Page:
Employers Beware; EEO 1 Reporting Obligations in Flux

Published By Donald Peder Johnsen

Employers Beware; EEO 1 Reporting Obligations in Flux

A federal court ruling on Monday, March 4, has the potential to significantly impact larger employers’ annual EEO reporting obligations. 

EEO‑1 reporting obligations

Under the federal Civil Rights Act, employers with 100 or more workers (and federal contractors with 50 or more workers) are required to file annual reports with the Equal Employment Opportunity Commission detailing the number of individuals employed by job category, sex, race, and ethnicity; the annual “EEO‑1” form.

In 2016, the Obama administration revised the reporting process to add a requirement that employers include pay data in their annual reports.  The overall purpose of gathering raw compensation data was to “improve enforcement of federal laws prohibiting pay discrimination.”

The revised reporting process was to go into effect with EEO‑1 forms due March 31, 2018.  But the Trump administration suspended the revised process and form in 2017.

The suspension prompted a lawsuit filed by various pay equity advocates.  The plaintiffs argued that the process by which the administration issued its suspension violated the federal Administrative Procedure Act and the federal Paperwork Reduction Act.

In a ruling issued on March 4, the federal court agreed with the plaintiffs.  The court concluded that the Trump administration’s suspension of the revised EEO‑1 form “was illegal,” and that its “deficiencies were substantial.”  Under those circumstances, the court vacated the administration’s suspension of the revised form and ordered that “the revised EEO‑1 form shall be in effect.”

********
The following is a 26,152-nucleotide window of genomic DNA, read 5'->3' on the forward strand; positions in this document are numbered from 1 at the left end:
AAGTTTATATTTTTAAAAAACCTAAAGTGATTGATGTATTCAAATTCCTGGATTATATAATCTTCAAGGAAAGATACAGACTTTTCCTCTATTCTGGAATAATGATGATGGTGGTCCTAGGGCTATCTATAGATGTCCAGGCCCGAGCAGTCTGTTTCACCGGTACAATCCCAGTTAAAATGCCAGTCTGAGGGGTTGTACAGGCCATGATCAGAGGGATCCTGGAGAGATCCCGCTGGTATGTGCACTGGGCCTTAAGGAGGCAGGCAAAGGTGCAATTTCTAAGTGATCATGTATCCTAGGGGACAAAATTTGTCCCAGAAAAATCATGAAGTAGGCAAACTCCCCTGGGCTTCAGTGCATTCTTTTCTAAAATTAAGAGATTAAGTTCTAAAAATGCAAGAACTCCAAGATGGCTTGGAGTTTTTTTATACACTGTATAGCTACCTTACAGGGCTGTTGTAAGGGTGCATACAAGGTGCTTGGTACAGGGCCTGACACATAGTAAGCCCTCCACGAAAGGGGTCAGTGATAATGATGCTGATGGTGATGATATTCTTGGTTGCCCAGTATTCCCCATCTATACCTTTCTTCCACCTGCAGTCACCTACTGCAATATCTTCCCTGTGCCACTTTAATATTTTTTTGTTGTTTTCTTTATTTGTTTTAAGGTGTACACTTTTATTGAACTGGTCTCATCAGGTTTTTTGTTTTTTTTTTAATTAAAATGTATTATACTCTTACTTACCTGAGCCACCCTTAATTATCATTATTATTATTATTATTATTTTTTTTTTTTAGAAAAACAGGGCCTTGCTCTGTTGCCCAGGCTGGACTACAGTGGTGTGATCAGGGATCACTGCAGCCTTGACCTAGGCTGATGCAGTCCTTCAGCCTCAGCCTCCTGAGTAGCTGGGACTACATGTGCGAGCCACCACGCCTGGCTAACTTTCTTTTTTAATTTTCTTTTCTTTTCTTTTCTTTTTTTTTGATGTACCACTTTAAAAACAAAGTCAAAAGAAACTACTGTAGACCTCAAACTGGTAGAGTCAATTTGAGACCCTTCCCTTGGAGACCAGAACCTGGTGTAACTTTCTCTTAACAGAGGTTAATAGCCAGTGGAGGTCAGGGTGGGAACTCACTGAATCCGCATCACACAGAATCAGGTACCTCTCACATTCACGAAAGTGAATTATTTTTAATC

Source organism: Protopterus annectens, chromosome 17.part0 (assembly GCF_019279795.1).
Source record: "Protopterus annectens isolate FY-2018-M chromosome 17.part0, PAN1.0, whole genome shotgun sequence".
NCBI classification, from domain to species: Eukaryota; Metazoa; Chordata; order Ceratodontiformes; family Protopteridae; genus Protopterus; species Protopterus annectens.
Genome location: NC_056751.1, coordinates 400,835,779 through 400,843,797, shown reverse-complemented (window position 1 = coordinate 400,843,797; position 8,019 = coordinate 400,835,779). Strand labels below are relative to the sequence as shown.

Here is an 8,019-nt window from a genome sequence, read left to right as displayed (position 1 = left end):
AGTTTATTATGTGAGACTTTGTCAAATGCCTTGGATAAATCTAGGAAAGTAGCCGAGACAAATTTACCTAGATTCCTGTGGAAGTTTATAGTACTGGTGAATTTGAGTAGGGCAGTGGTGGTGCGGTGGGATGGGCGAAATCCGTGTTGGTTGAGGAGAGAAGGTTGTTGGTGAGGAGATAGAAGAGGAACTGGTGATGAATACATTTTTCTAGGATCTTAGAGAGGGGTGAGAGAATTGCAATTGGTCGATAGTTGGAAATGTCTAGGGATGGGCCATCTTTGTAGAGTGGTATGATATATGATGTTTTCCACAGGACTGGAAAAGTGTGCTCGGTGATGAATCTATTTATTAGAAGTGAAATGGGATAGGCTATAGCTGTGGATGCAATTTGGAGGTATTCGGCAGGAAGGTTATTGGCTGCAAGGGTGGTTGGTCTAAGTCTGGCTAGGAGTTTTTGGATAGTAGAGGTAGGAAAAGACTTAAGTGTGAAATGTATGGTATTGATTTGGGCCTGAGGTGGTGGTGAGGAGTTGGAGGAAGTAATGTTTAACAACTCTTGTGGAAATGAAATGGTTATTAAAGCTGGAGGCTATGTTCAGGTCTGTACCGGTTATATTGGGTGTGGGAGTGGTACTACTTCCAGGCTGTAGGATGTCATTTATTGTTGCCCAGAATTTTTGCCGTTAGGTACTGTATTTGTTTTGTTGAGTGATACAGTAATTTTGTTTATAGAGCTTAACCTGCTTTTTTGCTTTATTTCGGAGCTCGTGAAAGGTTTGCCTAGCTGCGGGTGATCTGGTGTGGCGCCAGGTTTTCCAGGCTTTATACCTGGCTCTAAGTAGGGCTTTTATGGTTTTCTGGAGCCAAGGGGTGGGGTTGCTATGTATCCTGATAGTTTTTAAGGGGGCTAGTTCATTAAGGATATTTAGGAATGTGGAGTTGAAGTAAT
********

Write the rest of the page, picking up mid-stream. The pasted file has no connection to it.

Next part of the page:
The Trump administration might appeal Monday’s ruling; the appeal deadline is pending.  If the administration does appeal, it also might ask the court to stay its own ruling pending the outcome of that appeal.  The administration also might try to go back to its own starting point and use the correct procedure to suspend the use of the revised form.

But until further notice, the EEO‑1 reporting process as revised in 2016, including the reporting of pay data, remains in effect.


The current deadline to file EEO‑1 forms for the 2018 year is May 31, 2019.  In light of Monday’s ruling, covered employers preparing to meet that deadline need to be ready to include pay data in their EEO‑1 reports.

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We encourage employers who have specific questions about their EEO reporting obligations (or any employment law topics) to contact Donald Peder Johnsen.